Mutiny on the Lakers; A Baseball Battle for Silicon Valley

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Today in sports:  Peyton Manning has no shortage of suitors, the Los Angeles Lakers have gone rogue, and the Oakland A's hope a convoluted history lesson is their ticket to San Jose.

Peyton Manning, who has been a masterless football samurai for all of one day, has already heard from 12 teams that would very much like him to be their quarterback next year. Twelve! The fact that more than a third of NFL franchises are ready to enter a bidding a war for a 36-year-old quarterback who might not be able to throw a football anymore is proof of just how hard the quarterback position is to fill, and also how silly football types can get. For his part, Manning has let it be known through back channels (which in his case is an actual channel, called ESPN) that he plans to settle on a new team within a week, and that he "prefers to stay in the AFC" but "is open to playing in the NFC," which is a terrific way of saying he's open to going just about anywhere. [ESPN]

Except Washington, of course. Apparently Manning has already informed the club he has zero interest in joining the team. This is terrific news for Redskins fans who want the team to do the smart thing for once and a terrible, terrible blow for team owner Daniel Snyder, who reportedly was looking forward to giving Peyton Manning a dump truck full of money. [PFT]

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Every few years, an NBA team goes rogue on an unpopular coach, which if you love sports is always a kind of exciting, kind of depressing sight to behold. The Los Angeles Lakers are doing it this year under first-year coach Mike Brown, and as team mutinies go, it's remarkably well-organized. with players holding secret meetings about reinstalling former coach Phil Jackson's very complex triangle offense without Brown's knowledge. Notwithstanding the fact that leaking the agenda of a secret meeting is rarely a good way to keep something  secret, the Lakers deserve credit for their initiative, since few team mutinies advance beyond the not-showing-up-for-practice stage.  [ESPN Los Angeles]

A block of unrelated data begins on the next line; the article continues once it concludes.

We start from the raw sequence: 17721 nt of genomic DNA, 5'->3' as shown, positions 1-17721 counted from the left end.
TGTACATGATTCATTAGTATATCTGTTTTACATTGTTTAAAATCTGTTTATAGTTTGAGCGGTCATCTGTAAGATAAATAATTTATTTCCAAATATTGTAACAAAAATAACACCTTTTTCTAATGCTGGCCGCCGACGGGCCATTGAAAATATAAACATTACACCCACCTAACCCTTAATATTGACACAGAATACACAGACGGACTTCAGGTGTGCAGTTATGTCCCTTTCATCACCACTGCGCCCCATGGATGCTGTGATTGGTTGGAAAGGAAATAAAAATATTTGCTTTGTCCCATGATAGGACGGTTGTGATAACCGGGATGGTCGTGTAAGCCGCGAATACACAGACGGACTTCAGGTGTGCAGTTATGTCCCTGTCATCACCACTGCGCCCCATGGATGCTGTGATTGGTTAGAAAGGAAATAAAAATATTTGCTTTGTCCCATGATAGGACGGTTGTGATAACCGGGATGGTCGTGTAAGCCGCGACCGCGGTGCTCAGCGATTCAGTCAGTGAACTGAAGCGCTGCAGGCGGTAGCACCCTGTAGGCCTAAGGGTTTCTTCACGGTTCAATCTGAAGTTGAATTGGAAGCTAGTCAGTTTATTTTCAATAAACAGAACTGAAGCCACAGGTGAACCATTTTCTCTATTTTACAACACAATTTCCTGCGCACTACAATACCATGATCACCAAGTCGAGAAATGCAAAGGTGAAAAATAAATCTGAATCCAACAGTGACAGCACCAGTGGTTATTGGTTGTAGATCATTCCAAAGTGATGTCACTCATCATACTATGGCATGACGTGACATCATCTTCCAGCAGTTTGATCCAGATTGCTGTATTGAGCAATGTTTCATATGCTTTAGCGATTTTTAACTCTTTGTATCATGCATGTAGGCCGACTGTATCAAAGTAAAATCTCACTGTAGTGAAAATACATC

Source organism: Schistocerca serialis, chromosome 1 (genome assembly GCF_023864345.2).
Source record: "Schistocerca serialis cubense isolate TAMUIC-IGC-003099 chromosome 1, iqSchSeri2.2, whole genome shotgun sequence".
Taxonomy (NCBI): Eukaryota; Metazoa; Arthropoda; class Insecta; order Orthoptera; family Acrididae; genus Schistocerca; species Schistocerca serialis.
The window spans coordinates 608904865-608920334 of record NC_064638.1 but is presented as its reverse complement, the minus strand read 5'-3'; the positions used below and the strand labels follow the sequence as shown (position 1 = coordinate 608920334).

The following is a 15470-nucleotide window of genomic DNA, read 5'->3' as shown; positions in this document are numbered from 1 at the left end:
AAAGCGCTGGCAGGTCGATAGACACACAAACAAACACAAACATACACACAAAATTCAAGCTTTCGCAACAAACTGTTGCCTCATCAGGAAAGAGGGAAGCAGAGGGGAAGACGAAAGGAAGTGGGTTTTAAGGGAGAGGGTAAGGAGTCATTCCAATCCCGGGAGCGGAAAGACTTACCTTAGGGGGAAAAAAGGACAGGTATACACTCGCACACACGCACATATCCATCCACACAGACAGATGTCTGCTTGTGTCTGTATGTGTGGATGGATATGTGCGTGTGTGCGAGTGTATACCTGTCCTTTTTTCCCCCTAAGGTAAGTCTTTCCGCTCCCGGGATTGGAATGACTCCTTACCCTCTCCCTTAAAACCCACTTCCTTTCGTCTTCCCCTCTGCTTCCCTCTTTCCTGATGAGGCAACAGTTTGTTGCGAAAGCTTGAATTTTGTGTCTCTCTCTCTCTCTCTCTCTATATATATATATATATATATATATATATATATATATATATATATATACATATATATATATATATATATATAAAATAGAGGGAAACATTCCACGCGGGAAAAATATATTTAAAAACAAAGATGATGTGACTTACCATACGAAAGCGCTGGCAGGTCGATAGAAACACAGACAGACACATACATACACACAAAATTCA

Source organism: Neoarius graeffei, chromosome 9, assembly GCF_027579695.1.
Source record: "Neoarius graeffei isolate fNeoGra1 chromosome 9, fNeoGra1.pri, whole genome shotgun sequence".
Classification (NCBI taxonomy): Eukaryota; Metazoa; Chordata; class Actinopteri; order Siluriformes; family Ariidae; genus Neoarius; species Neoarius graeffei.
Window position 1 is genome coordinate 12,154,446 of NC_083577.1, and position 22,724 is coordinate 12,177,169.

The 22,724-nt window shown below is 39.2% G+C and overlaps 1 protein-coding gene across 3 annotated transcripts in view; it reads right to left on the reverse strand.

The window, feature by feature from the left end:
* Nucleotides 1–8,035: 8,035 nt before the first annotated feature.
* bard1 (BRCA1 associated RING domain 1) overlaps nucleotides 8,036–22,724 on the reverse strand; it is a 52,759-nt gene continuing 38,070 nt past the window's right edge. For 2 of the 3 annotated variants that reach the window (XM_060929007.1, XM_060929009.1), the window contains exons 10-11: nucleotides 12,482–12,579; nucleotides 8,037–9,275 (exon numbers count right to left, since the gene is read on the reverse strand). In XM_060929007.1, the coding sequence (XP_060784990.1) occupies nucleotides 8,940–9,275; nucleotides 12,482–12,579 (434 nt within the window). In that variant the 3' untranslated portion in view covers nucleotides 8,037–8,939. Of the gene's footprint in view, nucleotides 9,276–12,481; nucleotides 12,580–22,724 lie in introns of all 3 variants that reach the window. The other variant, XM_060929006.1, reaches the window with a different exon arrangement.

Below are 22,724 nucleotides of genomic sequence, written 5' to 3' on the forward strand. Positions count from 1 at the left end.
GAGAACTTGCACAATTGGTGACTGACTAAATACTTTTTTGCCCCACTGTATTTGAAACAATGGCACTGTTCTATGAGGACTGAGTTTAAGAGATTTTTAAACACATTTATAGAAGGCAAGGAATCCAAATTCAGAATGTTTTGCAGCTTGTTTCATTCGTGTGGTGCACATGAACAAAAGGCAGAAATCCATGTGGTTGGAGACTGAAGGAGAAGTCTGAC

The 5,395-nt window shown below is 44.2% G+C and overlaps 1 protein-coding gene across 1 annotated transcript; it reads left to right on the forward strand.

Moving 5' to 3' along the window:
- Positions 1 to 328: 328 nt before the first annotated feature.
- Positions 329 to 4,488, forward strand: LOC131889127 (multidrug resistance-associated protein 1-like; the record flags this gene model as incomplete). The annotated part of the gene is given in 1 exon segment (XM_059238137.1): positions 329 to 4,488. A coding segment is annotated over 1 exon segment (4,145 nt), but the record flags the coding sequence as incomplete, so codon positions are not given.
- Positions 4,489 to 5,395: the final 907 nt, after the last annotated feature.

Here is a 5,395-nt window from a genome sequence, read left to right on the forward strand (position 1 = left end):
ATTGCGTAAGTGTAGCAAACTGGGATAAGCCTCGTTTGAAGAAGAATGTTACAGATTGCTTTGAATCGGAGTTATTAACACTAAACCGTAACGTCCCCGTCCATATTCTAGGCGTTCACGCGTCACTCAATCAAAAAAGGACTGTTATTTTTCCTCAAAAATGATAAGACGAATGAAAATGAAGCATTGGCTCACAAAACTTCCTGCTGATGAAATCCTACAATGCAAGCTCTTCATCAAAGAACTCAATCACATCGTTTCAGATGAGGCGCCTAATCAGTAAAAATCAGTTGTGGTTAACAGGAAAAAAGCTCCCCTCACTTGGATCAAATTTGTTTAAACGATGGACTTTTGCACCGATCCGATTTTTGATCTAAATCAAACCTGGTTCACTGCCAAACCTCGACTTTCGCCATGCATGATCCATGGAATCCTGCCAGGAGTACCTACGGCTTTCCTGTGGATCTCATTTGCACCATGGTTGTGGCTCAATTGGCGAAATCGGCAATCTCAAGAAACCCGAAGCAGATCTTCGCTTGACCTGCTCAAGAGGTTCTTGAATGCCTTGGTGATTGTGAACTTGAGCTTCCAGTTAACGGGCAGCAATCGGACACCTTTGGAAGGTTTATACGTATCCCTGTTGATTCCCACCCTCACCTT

The Oakland A's have been trying to relocate to somewhere that is not Oakland for years, and it looked like they had a chance of getting Major League Baseball to sign off a plan to build a new stadium 40 miles away in San Jose, if MLB would just agree that the crosstown Giants don't have territorial rights to Santa Clara County. But according to a New York Daily News report over the weekend, Bud Selig plans to uphold the Giants' claim that San Jose is Giants country. What's a small market franchise that wants out of Oakland to do? The first step, it seems, is to issue a press release aimed at "setting the record straight on the history of territorial rights," in which you claim the history of baseball in northern California built on a misreading of  "MLB-recorded minutes" from a meeting in 1992 during which former A's owner Walter Haas granted the Giants the rights to Santa Clara County "subject to [the Giants] relocating to the city of Santa Clara." Since the Giants ended staying in San Francisco, Santa Clara County belongs to them. That's Oakland's logic at least, and it has a certain convoluted, Chinatown-esque logic to it. The problems, as the Giants noted in a dueling press release, is that their claim to Santa Clara has been "explicitly reaffirmed by Major League Baseball on four separate occasions" since 1993. In other words: forget it Billy Beane, it's Alameda County. [San Francisco Chronicle]

The NFL Players Association is going to launch its own investigation into the New Orleans Saints bounty program. Since both the participants and targets are members of the union, the NFLPA could be in kind of a tough spot. That might explain why the press release failed to mention if the union would consider punishments for players found to be involved in any cheap shot incentive scheme. The union did pledge to "vigorously protect the rights of all players,” which feels a tad like trying to close the stable door after the horse has bolted andannounced the results of  a two-year internal investigation. [AP]

This article is from the archive of our partner The Wire.